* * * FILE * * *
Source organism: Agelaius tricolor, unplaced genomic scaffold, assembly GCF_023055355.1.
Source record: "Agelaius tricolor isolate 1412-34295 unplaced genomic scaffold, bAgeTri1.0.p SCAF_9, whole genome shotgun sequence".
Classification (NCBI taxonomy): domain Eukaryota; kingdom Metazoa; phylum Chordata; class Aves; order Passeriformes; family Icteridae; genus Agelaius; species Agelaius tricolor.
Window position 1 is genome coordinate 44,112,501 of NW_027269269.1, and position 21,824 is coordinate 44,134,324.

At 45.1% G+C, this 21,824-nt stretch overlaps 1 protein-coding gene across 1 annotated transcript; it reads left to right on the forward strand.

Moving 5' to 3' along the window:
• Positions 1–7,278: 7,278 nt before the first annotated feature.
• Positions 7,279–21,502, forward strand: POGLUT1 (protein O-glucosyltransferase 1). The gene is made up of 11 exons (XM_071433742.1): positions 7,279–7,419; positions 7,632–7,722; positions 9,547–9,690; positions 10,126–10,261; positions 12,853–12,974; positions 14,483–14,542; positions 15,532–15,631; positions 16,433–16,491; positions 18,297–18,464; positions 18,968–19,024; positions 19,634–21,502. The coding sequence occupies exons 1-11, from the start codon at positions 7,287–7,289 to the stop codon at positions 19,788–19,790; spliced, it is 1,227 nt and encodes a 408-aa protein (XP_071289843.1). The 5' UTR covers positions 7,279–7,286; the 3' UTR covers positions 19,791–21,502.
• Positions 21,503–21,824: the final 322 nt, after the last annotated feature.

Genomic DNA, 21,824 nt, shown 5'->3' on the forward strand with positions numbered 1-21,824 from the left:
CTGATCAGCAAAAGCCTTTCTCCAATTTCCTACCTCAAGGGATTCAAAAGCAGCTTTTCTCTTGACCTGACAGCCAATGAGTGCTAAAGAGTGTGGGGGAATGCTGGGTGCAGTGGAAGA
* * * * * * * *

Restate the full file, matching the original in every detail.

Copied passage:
Source organism: Agelaius tricolor, unplaced genomic scaffold, assembly GCF_023055355.1.
Source record: "Agelaius tricolor isolate 1412-34295 unplaced genomic scaffold, bAgeTri1.0.p SCAF_9, whole genome shotgun sequence".
Classification (NCBI taxonomy): domain Eukaryota; kingdom Metazoa; phylum Chordata; class Aves; order Passeriformes; family Icteridae; genus Agelaius; species Agelaius tricolor.
Window position 1 is genome coordinate 44,112,501 of NW_027269269.1, and position 21,824 is coordinate 44,134,324.

At 45.1% G+C, this 21,824-nt stretch overlaps 1 protein-coding gene across 1 annotated transcript; it reads left to right on the forward strand.

Moving 5' to 3' along the window:
• Positions 1–7,278: 7,278 nt before the first annotated feature.
• Positions 7,279–21,502, forward strand: POGLUT1 (protein O-glucosyltransferase 1). The gene is made up of 11 exons (XM_071433742.1): positions 7,279–7,419; positions 7,632–7,722; positions 9,547–9,690; positions 10,126–10,261; positions 12,853–12,974; positions 14,483–14,542; positions 15,532–15,631; positions 16,433–16,491; positions 18,297–18,464; positions 18,968–19,024; positions 19,634–21,502. The coding sequence occupies exons 1-11, from the start codon at positions 7,287–7,289 to the stop codon at positions 19,788–19,790; spliced, it is 1,227 nt and encodes a 408-aa protein (XP_071289843.1). The 5' UTR covers positions 7,279–7,286; the 3' UTR covers positions 19,791–21,502.
• Positions 21,503–21,824: the final 322 nt, after the last annotated feature.

Genomic DNA, 21,824 nt, shown 5'->3' on the forward strand with positions numbered 1-21,824 from the left:
CTGATCAGCAAAAGCCTTTCTCCAATTTCCTACCTCAAGGGATTCAAAAGCAGCTTTTCTCTTGACCTGACAGCCAATGAGTGCTAAAGAGTGTGGGGGAATGCTGGGTGCAGTGGAAGA